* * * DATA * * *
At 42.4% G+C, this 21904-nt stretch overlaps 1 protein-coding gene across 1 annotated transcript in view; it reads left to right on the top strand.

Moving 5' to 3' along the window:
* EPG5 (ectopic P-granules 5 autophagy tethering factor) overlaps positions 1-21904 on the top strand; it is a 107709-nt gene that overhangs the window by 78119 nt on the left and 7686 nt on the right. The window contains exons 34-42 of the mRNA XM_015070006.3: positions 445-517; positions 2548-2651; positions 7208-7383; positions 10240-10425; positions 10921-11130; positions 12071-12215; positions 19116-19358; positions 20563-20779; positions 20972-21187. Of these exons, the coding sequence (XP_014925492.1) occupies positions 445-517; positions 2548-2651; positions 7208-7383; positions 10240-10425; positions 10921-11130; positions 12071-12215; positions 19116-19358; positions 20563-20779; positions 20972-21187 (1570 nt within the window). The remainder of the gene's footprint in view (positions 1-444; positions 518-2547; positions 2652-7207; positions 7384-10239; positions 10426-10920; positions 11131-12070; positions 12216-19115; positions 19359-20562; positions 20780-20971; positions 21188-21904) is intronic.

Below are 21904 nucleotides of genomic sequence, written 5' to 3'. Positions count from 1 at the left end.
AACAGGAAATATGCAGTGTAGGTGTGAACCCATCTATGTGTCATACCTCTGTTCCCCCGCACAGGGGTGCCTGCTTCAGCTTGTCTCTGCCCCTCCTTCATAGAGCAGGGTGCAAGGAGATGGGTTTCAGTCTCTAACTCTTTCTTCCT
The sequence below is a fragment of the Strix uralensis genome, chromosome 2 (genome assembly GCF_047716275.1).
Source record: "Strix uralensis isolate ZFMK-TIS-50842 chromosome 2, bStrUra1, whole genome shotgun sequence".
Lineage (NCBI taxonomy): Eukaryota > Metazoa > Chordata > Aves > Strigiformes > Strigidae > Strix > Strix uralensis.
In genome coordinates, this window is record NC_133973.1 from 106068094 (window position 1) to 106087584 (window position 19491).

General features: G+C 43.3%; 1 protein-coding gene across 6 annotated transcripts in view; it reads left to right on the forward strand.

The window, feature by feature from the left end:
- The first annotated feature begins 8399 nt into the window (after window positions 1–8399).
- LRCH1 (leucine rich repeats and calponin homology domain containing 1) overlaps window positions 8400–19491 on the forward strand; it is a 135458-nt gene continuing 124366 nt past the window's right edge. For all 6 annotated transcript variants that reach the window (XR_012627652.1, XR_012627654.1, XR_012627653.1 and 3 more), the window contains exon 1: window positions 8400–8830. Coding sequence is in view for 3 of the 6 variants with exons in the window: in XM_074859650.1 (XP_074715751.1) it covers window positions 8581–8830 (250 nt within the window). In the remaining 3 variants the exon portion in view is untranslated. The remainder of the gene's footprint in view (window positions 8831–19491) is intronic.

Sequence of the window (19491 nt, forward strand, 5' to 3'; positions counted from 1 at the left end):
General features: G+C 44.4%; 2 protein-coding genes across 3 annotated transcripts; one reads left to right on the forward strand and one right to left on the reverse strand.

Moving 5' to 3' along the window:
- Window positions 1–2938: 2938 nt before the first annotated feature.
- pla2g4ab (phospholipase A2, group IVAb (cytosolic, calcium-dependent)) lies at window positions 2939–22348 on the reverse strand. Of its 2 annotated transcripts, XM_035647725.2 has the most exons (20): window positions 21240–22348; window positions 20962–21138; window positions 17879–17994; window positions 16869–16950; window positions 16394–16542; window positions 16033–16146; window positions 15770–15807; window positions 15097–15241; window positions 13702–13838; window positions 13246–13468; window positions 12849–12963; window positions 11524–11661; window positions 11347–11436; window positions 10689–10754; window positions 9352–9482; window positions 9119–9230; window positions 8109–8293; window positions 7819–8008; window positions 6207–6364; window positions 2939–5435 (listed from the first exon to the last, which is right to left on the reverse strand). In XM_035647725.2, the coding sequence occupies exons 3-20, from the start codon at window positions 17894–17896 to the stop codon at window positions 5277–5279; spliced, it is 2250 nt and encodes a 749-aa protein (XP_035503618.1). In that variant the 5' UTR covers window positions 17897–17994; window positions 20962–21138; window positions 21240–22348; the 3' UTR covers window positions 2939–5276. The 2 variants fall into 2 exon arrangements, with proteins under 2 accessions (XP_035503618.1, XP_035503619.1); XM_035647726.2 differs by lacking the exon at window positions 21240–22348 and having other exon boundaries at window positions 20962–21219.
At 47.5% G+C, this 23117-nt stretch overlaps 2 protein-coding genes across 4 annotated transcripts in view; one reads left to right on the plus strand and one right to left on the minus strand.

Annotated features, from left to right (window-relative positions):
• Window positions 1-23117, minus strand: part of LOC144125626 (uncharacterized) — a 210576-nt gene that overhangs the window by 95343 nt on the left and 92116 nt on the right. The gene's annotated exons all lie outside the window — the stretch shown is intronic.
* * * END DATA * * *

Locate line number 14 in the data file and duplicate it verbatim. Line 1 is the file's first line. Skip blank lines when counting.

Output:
Sequence of the window (19491 nt, forward strand, 5' to 3'; positions counted from 1 at the left end):